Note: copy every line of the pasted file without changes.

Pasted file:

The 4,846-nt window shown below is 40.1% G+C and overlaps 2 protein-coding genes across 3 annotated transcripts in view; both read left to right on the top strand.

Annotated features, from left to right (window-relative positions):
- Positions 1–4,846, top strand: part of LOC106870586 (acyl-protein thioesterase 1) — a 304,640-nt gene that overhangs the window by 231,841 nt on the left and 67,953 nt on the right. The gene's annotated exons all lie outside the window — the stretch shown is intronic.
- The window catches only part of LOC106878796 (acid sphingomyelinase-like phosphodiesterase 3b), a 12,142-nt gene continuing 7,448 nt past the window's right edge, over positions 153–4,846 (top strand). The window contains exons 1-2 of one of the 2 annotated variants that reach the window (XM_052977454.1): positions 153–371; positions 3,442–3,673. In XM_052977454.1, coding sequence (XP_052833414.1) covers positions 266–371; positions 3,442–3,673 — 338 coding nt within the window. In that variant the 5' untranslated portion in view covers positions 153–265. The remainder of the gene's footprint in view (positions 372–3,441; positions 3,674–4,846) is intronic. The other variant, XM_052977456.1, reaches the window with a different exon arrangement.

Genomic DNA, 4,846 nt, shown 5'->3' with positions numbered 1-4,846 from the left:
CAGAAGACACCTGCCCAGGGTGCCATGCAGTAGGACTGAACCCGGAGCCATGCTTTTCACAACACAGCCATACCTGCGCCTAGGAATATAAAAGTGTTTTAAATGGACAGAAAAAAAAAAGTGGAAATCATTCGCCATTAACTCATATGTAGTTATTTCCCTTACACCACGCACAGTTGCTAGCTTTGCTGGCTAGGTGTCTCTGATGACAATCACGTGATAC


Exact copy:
The 4,846-nt window shown below is 40.1% G+C and overlaps 2 protein-coding genes across 3 annotated transcripts in view; both read left to right on the top strand.

Annotated features, from left to right (window-relative positions):
- Positions 1–4,846, top strand: part of LOC106870586 (acyl-protein thioesterase 1) — a 304,640-nt gene that overhangs the window by 231,841 nt on the left and 67,953 nt on the right. The gene's annotated exons all lie outside the window — the stretch shown is intronic.
- The window catches only part of LOC106878796 (acid sphingomyelinase-like phosphodiesterase 3b), a 12,142-nt gene continuing 7,448 nt past the window's right edge, over positions 153–4,846 (top strand). The window contains exons 1-2 of one of the 2 annotated variants that reach the window (XM_052977454.1): positions 153–371; positions 3,442–3,673. In XM_052977454.1, coding sequence (XP_052833414.1) covers positions 266–371; positions 3,442–3,673 — 338 coding nt within the window. In that variant the 5' untranslated portion in view covers positions 153–265. The remainder of the gene's footprint in view (positions 372–3,441; positions 3,674–4,846) is intronic. The other variant, XM_052977456.1, reaches the window with a different exon arrangement.

Genomic DNA, 4,846 nt, shown 5'->3' with positions numbered 1-4,846 from the left:
CAGAAGACACCTGCCCAGGGTGCCATGCAGTAGGACTGAACCCGGAGCCATGCTTTTCACAACACAGCCATACCTGCGCCTAGGAATATAAAAGTGTTTTAAATGGACAGAAAAAAAAAAGTGGAAATCATTCGCCATTAACTCATATGTAGTTATTTCCCTTACACCACGCACAGTTGCTAGCTTTGCTGGCTAGGTGTCTCTGATGACAATCACGTGATAC